The Prince and the Dressmaker, aimed at YA audiences but attracting adult fans, features the friendship between a Parisian seamstress and her royal client, a prince who sometimes wants to dress as a princess. Kobabe quips that the book reads, “like a cross between Cinderella and Ru Paul's Drag Race.”

In The Lie and How We Told It, two old friends meet unexpectedly and catch up on each other’s lives, “a seemingly non-dynamic subject for a graphic novel. But Parrish pumps it up to a passionate tale,” said DiBello. Kirby added: “this deceptively simple story features strikingly beautiful visuals, and has a lot to say about the fluidity of both gender and sexuality.”

Critic Chloe Maveal described Girl Town, Nowak’s genre-bending collection of short stories, as a “masterful way of celebrating being a woman regardless of size, shape, color, or any other identifying factor.” Reid said: “Nowak’s collection of exquisitely illustrated short stories captures the intensity and the absurdities of female relationships, be they hetero, Sapphic or some indeterminate combination.”

And Hartley Lin’s Young Frances (also a PW Best Book 2018), originally serialized as Pope Hats, focuses on two strong female leads in a story about an unambitious young paralegal and her best friend, an aspiring actress. “Office politics were never so lyrical as in this story about finding yourself, imposter syndrome, and navigating career choices,” MacDonald said. “Lin has created a small comics masterpiece that uses humor, a vivid sense of place, lively dialogue and fabulous drawing skills to probe the all-too-real bond between two young women,” Reid said.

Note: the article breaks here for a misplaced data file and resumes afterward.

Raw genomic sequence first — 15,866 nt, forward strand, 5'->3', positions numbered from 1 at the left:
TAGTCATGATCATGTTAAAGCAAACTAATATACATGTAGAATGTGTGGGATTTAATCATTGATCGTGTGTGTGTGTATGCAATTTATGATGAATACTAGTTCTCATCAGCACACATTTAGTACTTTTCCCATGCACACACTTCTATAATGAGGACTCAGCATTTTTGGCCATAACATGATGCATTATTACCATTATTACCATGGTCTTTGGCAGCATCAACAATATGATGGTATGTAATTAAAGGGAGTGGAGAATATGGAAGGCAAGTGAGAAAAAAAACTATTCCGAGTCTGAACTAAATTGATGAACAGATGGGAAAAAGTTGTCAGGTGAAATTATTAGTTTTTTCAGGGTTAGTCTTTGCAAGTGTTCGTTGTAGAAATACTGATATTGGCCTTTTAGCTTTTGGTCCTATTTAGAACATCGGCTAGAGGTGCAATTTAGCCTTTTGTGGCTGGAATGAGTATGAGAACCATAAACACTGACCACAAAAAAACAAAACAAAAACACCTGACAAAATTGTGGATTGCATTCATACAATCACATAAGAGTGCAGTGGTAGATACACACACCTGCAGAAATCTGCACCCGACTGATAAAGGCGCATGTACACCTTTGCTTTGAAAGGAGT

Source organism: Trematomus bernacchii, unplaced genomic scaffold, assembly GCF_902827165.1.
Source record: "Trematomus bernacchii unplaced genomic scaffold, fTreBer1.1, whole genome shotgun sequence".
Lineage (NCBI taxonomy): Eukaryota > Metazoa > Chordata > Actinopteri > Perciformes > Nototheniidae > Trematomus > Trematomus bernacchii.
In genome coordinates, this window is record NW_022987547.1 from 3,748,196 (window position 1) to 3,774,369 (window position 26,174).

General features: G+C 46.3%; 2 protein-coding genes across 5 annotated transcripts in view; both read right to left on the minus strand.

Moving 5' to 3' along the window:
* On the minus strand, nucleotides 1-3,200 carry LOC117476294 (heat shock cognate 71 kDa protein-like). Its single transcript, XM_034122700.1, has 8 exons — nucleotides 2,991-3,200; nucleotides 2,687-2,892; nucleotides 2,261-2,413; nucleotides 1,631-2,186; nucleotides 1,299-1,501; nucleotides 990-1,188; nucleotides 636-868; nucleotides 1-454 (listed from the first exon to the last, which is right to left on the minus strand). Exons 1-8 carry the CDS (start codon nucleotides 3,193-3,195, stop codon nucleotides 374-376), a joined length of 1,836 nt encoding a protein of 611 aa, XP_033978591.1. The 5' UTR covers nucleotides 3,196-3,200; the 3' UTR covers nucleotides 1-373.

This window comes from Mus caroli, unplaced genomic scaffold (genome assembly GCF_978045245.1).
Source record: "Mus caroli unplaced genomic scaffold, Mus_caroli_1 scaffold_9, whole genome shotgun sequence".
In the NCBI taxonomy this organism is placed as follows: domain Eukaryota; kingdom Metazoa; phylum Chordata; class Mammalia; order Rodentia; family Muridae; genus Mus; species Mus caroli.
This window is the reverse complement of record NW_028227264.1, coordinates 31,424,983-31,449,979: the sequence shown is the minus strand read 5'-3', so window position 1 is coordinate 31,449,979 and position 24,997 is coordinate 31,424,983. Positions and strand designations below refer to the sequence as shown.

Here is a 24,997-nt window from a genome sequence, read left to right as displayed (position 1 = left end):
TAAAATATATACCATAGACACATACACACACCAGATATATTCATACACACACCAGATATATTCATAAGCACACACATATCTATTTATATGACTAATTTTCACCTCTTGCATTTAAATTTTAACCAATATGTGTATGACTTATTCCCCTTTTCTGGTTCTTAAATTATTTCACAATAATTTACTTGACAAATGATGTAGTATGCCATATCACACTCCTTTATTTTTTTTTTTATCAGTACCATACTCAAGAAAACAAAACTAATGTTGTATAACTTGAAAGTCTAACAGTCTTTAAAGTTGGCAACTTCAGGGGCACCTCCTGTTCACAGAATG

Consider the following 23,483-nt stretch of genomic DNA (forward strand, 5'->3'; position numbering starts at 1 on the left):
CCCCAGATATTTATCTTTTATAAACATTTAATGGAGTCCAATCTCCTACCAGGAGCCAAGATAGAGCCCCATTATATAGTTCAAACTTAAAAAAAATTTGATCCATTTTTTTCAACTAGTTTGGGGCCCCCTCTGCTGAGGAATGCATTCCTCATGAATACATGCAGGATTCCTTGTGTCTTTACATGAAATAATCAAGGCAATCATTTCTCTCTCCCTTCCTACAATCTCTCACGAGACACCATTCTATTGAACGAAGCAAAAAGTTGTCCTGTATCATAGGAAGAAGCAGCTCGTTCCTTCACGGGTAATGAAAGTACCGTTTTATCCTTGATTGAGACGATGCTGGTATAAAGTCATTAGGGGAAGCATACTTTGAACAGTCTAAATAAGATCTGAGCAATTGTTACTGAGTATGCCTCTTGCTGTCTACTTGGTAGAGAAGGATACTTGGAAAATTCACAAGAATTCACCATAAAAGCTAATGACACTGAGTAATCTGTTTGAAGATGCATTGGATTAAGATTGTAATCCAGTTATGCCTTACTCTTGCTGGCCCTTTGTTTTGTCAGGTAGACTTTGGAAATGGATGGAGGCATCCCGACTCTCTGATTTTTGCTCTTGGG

Sabrina by Nick Drnaso (Drawn & Quarterly)

“21st century America's interlocking miasma of anxiety, loneliness, paranoia, and dread has rarely been more chillingly or thoughtfully atomized than in this haunting graphic novel from the artist behind Beverly.” – CB

Upgrade Soul by Ezra Claytan Daniels (Lion Forge).

“A soberly conceived and beautifully illustrated graphic sci-fi work that meditates on the nature of personal identity and individual humanity, and on the consequences of separating those precepts from the sum total of our life experiences.” – CR

Hey Kiddo by Jarret Krosoczka (Scholastic Graphix)

The author “tells the story of his own childhood in a moving and honest memoir. Jarrett's mother was a heroin addict who was in and out of half-way homes and jails for most of his childhood …He writes that he was saved by art, and I think his work will save others.” - MK


Be Prepared by Vera Brosgol (First Second)

“A witty, lively, beautifully drawn autobio story about learning to fit in and stand out at summer camp.” – SG

Why Art? by Eleanor Davis (Fantagraphics)

“This book is part lecture, part absurdist parody of the art world, and part genuinely moving epic about the process of creating art and the community of artists who do it.” – RC

Woman World by Aminder Dhaliwal (Drawn and Quarterly)

“A breezy, funny look at a world without men, as a group of women recreate society, and children remember men only through a Paul Blart [movie] DVD.” – HM

My Solo Exchange Diary by Nagata Kabi (Seven Seas)

“This diary comic explores the concepts of mental health, anxiety, family, and sexuality in a way that is all too real for a lot of younger people putting themselves into the world for the first time. The artwork is animated and the writing is hilariously personal.” - CM

Berlin by Jason Lutes (Drawn & Quarterly)

“It takes a special kind of author to write this sort of epic tale in this particular medium and a very careful mind when writing about living under the shadow of Nazi Germany, but lo and behold Lutes managed to create a masterpiece that captures the essence of the era in both style and form that serve as a humble model to what this medium is capable of with storytelling.” – CM

The Adventure Zone by Griffin McElroy, Travis McElroy, Justin McElroy, Clint McElroy and Carey Pietsch (First Second)